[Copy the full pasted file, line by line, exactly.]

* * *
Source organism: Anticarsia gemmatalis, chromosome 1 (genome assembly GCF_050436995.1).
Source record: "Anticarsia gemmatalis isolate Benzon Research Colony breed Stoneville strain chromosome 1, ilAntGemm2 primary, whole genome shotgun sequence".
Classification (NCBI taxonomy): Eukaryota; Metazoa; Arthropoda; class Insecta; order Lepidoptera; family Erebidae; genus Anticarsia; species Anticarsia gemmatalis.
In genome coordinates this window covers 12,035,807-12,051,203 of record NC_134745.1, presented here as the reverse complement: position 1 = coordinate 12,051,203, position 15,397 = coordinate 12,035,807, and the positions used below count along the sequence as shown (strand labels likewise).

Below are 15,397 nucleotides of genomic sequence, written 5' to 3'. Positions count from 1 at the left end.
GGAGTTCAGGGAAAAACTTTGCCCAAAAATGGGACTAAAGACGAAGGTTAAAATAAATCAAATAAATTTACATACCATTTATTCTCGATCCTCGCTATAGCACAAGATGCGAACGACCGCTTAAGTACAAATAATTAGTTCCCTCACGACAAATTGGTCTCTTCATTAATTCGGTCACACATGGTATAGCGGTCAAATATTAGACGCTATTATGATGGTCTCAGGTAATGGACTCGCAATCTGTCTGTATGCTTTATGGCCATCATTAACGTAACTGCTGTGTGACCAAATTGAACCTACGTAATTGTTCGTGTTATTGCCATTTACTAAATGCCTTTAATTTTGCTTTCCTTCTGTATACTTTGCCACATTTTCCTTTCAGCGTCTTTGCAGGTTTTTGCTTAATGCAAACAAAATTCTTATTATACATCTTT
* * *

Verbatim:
Source organism: Anticarsia gemmatalis, chromosome 1 (genome assembly GCF_050436995.1).
Source record: "Anticarsia gemmatalis isolate Benzon Research Colony breed Stoneville strain chromosome 1, ilAntGemm2 primary, whole genome shotgun sequence".
Classification (NCBI taxonomy): Eukaryota; Metazoa; Arthropoda; class Insecta; order Lepidoptera; family Erebidae; genus Anticarsia; species Anticarsia gemmatalis.
In genome coordinates this window covers 12,035,807-12,051,203 of record NC_134745.1, presented here as the reverse complement: position 1 = coordinate 12,051,203, position 15,397 = coordinate 12,035,807, and the positions used below count along the sequence as shown (strand labels likewise).

Below are 15,397 nucleotides of genomic sequence, written 5' to 3'. Positions count from 1 at the left end.
GGAGTTCAGGGAAAAACTTTGCCCAAAAATGGGACTAAAGACGAAGGTTAAAATAAATCAAATAAATTTACATACCATTTATTCTCGATCCTCGCTATAGCACAAGATGCGAACGACCGCTTAAGTACAAATAATTAGTTCCCTCACGACAAATTGGTCTCTTCATTAATTCGGTCACACATGGTATAGCGGTCAAATATTAGACGCTATTATGATGGTCTCAGGTAATGGACTCGCAATCTGTCTGTATGCTTTATGGCCATCATTAACGTAACTGCTGTGTGACCAAATTGAACCTACGTAATTGTTCGTGTTATTGCCATTTACTAAATGCCTTTAATTTTGCTTTCCTTCTGTATACTTTGCCACATTTTCCTTTCAGCGTCTTTGCAGGTTTTTGCTTAATGCAAACAAAATTCTTATTATACATCTTT